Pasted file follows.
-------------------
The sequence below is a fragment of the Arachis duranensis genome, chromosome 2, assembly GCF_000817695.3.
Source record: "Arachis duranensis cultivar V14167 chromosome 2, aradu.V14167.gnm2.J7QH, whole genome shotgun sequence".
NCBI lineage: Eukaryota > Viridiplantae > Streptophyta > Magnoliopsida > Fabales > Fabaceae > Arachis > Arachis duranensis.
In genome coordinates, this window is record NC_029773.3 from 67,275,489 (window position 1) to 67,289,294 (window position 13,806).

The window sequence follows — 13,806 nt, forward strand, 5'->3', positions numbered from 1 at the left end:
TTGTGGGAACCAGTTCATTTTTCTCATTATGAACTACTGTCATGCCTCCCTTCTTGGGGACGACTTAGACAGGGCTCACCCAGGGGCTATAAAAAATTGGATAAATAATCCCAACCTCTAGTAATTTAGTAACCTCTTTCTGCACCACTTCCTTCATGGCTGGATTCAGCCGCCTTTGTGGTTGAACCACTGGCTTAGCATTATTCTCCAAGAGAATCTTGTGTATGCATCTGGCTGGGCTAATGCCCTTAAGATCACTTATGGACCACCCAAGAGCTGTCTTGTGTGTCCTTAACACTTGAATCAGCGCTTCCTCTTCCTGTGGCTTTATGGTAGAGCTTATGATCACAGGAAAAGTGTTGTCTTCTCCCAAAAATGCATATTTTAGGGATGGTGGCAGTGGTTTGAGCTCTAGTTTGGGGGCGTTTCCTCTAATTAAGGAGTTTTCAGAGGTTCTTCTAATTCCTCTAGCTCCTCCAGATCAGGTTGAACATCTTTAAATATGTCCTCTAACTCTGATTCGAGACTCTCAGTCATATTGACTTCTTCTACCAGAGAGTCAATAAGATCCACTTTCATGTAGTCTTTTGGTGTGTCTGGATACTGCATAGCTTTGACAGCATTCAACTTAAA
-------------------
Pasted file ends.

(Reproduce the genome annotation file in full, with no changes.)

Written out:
The sequence below is a fragment of the Arachis duranensis genome, chromosome 2, assembly GCF_000817695.3.
Source record: "Arachis duranensis cultivar V14167 chromosome 2, aradu.V14167.gnm2.J7QH, whole genome shotgun sequence".
NCBI lineage: Eukaryota > Viridiplantae > Streptophyta > Magnoliopsida > Fabales > Fabaceae > Arachis > Arachis duranensis.
In genome coordinates, this window is record NC_029773.3 from 67,275,489 (window position 1) to 67,289,294 (window position 13,806).

The window sequence follows — 13,806 nt, forward strand, 5'->3', positions numbered from 1 at the left end:
TTGTGGGAACCAGTTCATTTTTCTCATTATGAACTACTGTCATGCCTCCCTTCTTGGGGACGACTTAGACAGGGCTCACCCAGGGGCTATAAAAAATTGGATAAATAATCCCAACCTCTAGTAATTTAGTAACCTCTTTCTGCACCACTTCCTTCATGGCTGGATTCAGCCGCCTTTGTGGTTGAACCACTGGCTTAGCATTATTCTCCAAGAGAATCTTGTGTATGCATCTGGCTGGGCTAATGCCCTTAAGATCACTTATGGACCACCCAAGAGCTGTCTTGTGTGTCCTTAACACTTGAATCAGCGCTTCCTCTTCCTGTGGCTTTATGGTAGAGCTTATGATCACAGGAAAAGTGTTGTCTTCTCCCAAAAATGCATATTTTAGGGATGGTGGCAGTGGTTTGAGCTCTAGTTTGGGGGCGTTTCCTCTAATTAAGGAGTTTTCAGAGGTTCTTCTAATTCCTCTAGCTCCTCCAGATCAGGTTGAACATCTTTAAATATGTCCTCTAACTCTGATTCGAGACTCTCAGTCATATTGACTTCTTCTACCAGAGAGTCAATAAGATCCACTTTCATGTAGTCTTTTGGTGTGTCTGGATACTGCATAGCTTTGACAGCATTCAACTTAAA